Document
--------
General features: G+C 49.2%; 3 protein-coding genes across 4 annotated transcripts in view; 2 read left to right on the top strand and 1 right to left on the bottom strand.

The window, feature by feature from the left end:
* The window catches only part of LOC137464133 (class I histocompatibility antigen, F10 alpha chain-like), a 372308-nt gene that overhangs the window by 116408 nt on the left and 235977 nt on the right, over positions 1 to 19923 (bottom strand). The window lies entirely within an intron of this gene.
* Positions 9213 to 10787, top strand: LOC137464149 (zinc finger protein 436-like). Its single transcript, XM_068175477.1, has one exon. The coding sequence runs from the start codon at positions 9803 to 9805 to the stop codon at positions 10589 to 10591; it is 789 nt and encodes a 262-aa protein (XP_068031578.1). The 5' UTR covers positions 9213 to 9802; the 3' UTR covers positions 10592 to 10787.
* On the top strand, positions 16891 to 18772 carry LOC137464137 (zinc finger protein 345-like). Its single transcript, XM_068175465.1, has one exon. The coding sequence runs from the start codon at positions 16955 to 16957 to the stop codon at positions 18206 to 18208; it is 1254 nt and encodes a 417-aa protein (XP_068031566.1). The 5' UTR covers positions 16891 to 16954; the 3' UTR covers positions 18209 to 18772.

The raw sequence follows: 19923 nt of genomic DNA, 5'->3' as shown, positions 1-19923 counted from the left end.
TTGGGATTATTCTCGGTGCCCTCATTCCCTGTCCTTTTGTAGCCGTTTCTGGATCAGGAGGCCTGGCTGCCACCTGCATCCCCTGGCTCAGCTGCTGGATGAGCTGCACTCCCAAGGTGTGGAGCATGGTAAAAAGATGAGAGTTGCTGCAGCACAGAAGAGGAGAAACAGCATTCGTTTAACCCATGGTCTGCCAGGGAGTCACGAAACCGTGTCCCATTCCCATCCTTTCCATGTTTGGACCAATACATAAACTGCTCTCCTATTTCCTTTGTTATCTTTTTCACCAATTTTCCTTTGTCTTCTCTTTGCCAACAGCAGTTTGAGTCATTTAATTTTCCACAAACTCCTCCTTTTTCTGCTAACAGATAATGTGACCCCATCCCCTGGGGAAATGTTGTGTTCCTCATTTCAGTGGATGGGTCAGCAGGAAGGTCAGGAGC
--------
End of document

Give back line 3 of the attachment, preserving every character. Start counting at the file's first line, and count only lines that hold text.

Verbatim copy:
* The window catches only part of LOC137464133 (class I histocompatibility antigen, F10 alpha chain-like), a 372308-nt gene that overhangs the window by 116408 nt on the left and 235977 nt on the right, over positions 1 to 19923 (bottom strand). The window lies entirely within an intron of this gene.